Important statistical note: Despite the measured payment decline based on the sample set, the variance is within normal statistical range. In other words, the decline is not significant enough to attribute specifically to COVID-19 versus normal fluctuations expected across the data set. Please reference full methodology in footnote.
While the effects of shelter-at-home laws, eviction moratoriums, and rising unemployment rates remain to be fully seen, many operators moved quickly to communicate and support residents in the lead up to April. In this analysis we break down actual data on April 1st rent payments exclusively, and zero in on interesting behaviors that played out in Seattle – which may foreshadow where other major metro areas are headed.
Across the multifamily industry, we see that about 14% of renters make a payment on the first of the month. Many of these are reliable rent payers who regularly pay on the first each month, in some cases through scheduled auto-pay. More recently, however, we also see fluctuations in first-of-the-month payments, especially in relation to partial payments.
Comparing the percentage of people who paid full rent on April 1st, 2020 to the average who paid full rent on January, February and March 1st combined, we see that April 1st rent payments have not taken a dip — and in fact, have slightly increased on a national level.
This holds true when looking at select cities across the nation, including Los Angeles, Detroit, and Seattle.
Seattle, the initial epicenter of the US COVID-19 outbreak — and the first metro area to go on lockdown — demonstrated some unique variations in payment behavior on April 1st. This could foreshadow the economic effects that will hit renters across the nation in the upcoming weeks and months.
20% of Seattle renters paid rent in full on April 1st (as noted in the chart above) – these likely represent those reliable first-of-the-month rent payers. However, for renters who made a partial payment on the 1st, the percentage of total owed rent they paid on the 1st dropped significantly in March and April. Seattle renters who made a partial payment on April 1st only paid an average of 33% of total rent owed, compared to 61% of rent owed in the beginning of the year.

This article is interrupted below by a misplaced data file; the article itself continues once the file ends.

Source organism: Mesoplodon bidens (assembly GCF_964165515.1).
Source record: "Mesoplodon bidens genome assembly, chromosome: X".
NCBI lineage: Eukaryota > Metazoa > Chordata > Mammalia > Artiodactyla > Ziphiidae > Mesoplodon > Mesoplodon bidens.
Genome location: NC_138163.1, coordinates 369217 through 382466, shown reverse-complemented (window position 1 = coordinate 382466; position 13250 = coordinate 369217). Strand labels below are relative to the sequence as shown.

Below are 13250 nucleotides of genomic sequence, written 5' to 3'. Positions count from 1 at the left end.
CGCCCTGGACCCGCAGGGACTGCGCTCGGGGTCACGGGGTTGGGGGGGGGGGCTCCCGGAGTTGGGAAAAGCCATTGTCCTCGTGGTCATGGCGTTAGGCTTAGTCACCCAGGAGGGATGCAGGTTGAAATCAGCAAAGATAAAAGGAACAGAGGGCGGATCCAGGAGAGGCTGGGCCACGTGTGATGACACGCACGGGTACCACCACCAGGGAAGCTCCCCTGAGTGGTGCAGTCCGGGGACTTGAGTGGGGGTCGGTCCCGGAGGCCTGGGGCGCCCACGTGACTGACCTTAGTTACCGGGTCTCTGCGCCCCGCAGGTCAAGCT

That being said, the percentage of people who made some form of payment (over $100, to exclude other fees) on the 1st of the month actually rose in Seattle, across many metro areas and nationwide. This suggests that renters are trying to make some form of payment, and also possibly that property managers have been successfully proactive about creating payment plans with affected residents.
What can we take away from this? So far, first-of-the-month rent payment behavior has only shifted minimally on a nationwide scale, but zooming into geographical hotspots forecasts potentially significant shifts in partial rent payment behavior in May.
The good news — with hard-hit regions seeing an increase in payments overall, it suggests the willingness of both apartment operators and renters to find solutions together. We look forward to sharing more rent payment data as it rolls in over the weekend, after the default period ends on April 6th, and again on May 1st.
On the morning of April 3rd, we repulled rent payment data for April 2nd. The percent of renters who paid full rent on April 1-2nd combined, compared to the same period during the 3 previous months, dipped slightly by 1.17%. This fluctuation rate is within the range of normal — as a point of comparison, the percentage of renters who paid full rent during the 1st – 2nd of the month dropped by over 2% between February and March. This demonstrates fairly consistent rent payment behavior thus far, but we expect that numbers will change as we move towards the end of the grace period, so stay tuned.
Rent payment data is actual transactional data sourced from direct integrations with property management systems in the multifamily industry.
Analysis includes a 96,268 unit sample from 1,029,428 live units under management by LeaseLock clients. Data is nationwide, representing over half of the NMHC Top 10 property managers in the country and all asset classes (A, B and C). Asset class composition: class A (36%), class B (55%) class C (9%).
All data has been anonymized to remove personally identifiable information for renters and property managers.